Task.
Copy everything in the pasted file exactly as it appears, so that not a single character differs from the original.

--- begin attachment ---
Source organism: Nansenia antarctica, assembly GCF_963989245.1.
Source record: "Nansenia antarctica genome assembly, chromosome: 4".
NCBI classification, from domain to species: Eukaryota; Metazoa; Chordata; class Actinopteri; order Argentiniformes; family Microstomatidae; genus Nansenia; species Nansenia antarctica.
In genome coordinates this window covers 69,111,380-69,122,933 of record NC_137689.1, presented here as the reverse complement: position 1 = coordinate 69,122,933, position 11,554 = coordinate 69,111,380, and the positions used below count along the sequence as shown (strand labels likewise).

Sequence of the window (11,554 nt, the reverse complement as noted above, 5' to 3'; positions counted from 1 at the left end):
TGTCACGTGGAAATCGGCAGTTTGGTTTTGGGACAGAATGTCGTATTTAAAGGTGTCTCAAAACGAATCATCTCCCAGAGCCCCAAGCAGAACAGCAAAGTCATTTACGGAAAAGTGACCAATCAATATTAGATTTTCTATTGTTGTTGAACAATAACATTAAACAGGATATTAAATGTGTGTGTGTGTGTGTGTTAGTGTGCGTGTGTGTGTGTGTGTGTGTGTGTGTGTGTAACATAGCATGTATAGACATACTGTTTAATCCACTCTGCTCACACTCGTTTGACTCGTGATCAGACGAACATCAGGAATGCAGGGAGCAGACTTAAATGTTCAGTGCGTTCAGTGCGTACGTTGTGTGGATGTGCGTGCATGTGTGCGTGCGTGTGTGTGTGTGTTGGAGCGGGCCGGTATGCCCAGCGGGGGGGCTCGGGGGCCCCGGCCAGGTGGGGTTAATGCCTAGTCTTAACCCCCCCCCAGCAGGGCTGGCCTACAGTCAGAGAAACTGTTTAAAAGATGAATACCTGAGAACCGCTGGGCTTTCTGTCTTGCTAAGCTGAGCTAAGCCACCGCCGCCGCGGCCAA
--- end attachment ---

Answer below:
Source organism: Nansenia antarctica, assembly GCF_963989245.1.
Source record: "Nansenia antarctica genome assembly, chromosome: 4".
NCBI classification, from domain to species: Eukaryota; Metazoa; Chordata; class Actinopteri; order Argentiniformes; family Microstomatidae; genus Nansenia; species Nansenia antarctica.
In genome coordinates this window covers 69,111,380-69,122,933 of record NC_137689.1, presented here as the reverse complement: position 1 = coordinate 69,122,933, position 11,554 = coordinate 69,111,380, and the positions used below count along the sequence as shown (strand labels likewise).

Sequence of the window (11,554 nt, the reverse complement as noted above, 5' to 3'; positions counted from 1 at the left end):
TGTCACGTGGAAATCGGCAGTTTGGTTTTGGGACAGAATGTCGTATTTAAAGGTGTCTCAAAACGAATCATCTCCCAGAGCCCCAAGCAGAACAGCAAAGTCATTTACGGAAAAGTGACCAATCAATATTAGATTTTCTATTGTTGTTGAACAATAACATTAAACAGGATATTAAATGTGTGTGTGTGTGTGTGTTAGTGTGCGTGTGTGTGTGTGTGTGTGTGTGTGTGTGTAACATAGCATGTATAGACATACTGTTTAATCCACTCTGCTCACACTCGTTTGACTCGTGATCAGACGAACATCAGGAATGCAGGGAGCAGACTTAAATGTTCAGTGCGTTCAGTGCGTACGTTGTGTGGATGTGCGTGCATGTGTGCGTGCGTGTGTGTGTGTGTTGGAGCGGGCCGGTATGCCCAGCGGGGGGGCTCGGGGGCCCCGGCCAGGTGGGGTTAATGCCTAGTCTTAACCCCCCCCCAGCAGGGCTGGCCTACAGTCAGAGAAACTGTTTAAAAGATGAATACCTGAGAACCGCTGGGCTTTCTGTCTTGCTAAGCTGAGCTAAGCCACCGCCGCCGCGGCCAA